Archive for July, 2017

Designing A Label Template – Getting Things In Line With The Perfect Alignment

Tuesday, July 25th, 2017

When it comes to label templates there are two kinds of alignment to contend with; first there is the way that your design is aligned within each label and second is the way that your template is aligned on your label sheets when you print your template. As we are currently looking at designing label templates, today’s Template Tuesday will deal with the former form of alignment to help you to create a decorative and professional looking design that is also practical when it comes to getting your printed alignment just right.

Alignment basically refers to the spacing of two or more items and how they are positioned relative to one another (and possibly any other elements around them). For templates, there are two key elements that need to be aligned:

  • The Template Itself; while most label sheets are centrally aligned (i.e. the labels sit in the middle of the sheet so that the top and bottom page margins and the left and right page margins are equal), some are made with an off-centre alignment (causing the page margins to be unequal).
    In this case, alignment refers to how the labels are positioned relative to the A4 sheet.
  • The Content Of The Template; you can choose how you want your design to be aligned within each label – you could centralise your design (so it sits in the middle of each label) or you could choose an off-centre alignment (so it sits closer to one of the edges of each label). You can also give each element within your design its own alignment in order to position all of the elements in a specific way to create the overall layout that you want for your design.
    In this case, alignment refers to how your design and each element within your design is positioned relative to each label or the other elements within your design.

Generally speaking, you won’t need to worry about the alignment of the template itself as this should already have been established for you by the supplier of the template. When it comes to aligning the content of your template, however, the choice is yours and there are a few different options to choose from. In fact, there are NINE alignment options you can choose, based on where your design or element begins vertically (i.e. if it is positioned towards the top, centre, or bottom of a label) and horizontally (i.e. if it is positioned towards the left, centre, or right of a label):

Align Top Left: your design starts from the top left corner of each label.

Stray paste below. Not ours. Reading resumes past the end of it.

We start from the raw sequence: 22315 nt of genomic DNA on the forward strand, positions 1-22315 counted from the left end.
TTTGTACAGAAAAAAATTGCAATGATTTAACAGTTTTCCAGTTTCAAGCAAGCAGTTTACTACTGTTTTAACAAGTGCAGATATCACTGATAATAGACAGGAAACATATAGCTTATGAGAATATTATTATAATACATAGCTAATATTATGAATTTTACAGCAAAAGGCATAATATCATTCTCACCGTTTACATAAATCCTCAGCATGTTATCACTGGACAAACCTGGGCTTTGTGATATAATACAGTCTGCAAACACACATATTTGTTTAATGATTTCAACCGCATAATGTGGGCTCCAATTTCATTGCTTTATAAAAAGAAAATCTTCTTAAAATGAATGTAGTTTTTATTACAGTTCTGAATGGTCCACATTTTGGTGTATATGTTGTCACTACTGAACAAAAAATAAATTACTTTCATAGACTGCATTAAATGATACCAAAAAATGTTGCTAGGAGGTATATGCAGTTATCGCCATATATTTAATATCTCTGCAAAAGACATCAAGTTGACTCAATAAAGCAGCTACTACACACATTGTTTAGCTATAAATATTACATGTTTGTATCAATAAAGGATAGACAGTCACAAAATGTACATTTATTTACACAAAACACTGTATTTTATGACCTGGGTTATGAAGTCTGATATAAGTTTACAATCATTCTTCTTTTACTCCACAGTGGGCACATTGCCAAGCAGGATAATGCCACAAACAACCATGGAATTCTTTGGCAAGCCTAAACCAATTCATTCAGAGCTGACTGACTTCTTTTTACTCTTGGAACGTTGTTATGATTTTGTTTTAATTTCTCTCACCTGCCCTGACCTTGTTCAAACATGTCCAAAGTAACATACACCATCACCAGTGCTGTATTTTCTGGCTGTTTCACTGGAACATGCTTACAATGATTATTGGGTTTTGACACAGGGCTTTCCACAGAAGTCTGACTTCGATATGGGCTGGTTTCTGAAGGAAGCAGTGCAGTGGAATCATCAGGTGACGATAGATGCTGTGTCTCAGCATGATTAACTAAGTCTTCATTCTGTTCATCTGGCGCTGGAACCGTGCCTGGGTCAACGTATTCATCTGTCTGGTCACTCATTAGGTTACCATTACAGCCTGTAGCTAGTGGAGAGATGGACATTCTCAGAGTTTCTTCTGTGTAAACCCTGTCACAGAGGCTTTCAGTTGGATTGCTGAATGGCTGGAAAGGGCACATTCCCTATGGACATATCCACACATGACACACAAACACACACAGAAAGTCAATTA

Align Top Centre: your design starts from the centre of the top edge of each label.

Align Top Right: your design starts from the top right corner of each label.

Align Centre Left: your design starts from the centre of the left edge of each label.

Align Centre: your design starts from the centre of each label.

Align Centre Right: your design starts from the centre of the right edge of each label.

Align Bottom Left: your design starts from the bottom left corner of each label.

Align Bottom Centre: your design starts from the centre of the bottom edge of each label.

Align Bottom Right: your design starts from the bottom right corner of each label.

When designing a label template, you can usually choose to set an overall alignment for your template (so that any element you add should automatically be given that same alignment) and you can set individual alignments for each of the elements within your design.

For example, in a Word template, you can set an overall alignment for your template (and therefore the design that you add to it) by using the alignment tool under the Table Tools Layout Tab AND you can also set individual alignments for the elements that make up your design (including images, text boxes and shapes, and text) by using the alignment tool under the Picture Tools Format Tab / Drawing Tools Format Tab / Home Tab (respectively).

SET AN OVERALL ALIGNMENT FOR YOUR DESIGN

SET AN ALIGNMENT FOR INDIVIDUAL ELEMENTS WITHIN YOUR DESIGN

While you can choose whatever alignment you prefer, we recommend using a centralised layout if possible. This is because this particular alignment causes your design to start in the centre of each label and to expand outwards from this central point; this can help to prevent problems with parts of your design sitting too close to the edges of your labels (which may result in some parts being cut off when you print your labels), helps to prevent white edging around the edges of your labels (because your coloured background doesn’t sit in the right place to cover the entirety of each label), and gives a well balanced look to your label design.

Obviously, we strongly recommend that – whatever alignment you choose – you should always do a test print before printing onto your labels so that you can confirm that your template and printer will produce the correct alignment on your labels AND that the alignment of your design fits practically and attractively inside each label.

Next week on Template Tuesday: Designing A Label Template – Choosing Suitable Shapes & Logical Layouts

Designing A Label Template – Copy & Paste 102

Tuesday, July 18th, 2017

Over the last two Template Tuesdays we’ve been discussing how “copy and paste” works and how to select items or content (so that you can use copy and paste more efficiently). This Template Tuesday post is all about ways you can combine the two together to create a label template quickly and accurately.

All of our label products are supplied on A4 sheets, which means that all of our label templates represent the layout of all of the labels on a particular sheet. When creating a set of labels that are all the same (or that share common design features), we strongly recommend adding your design to the top left label first and then using copy and paste to add this design to the rest of your labels.

We recommend this particular method for TWO key reasons:

  1. It’s a lot quicker than setting up your label design from scratch in every single label – especially if you are printing a label size that is rather small and so features a lot of labels on a single sheet.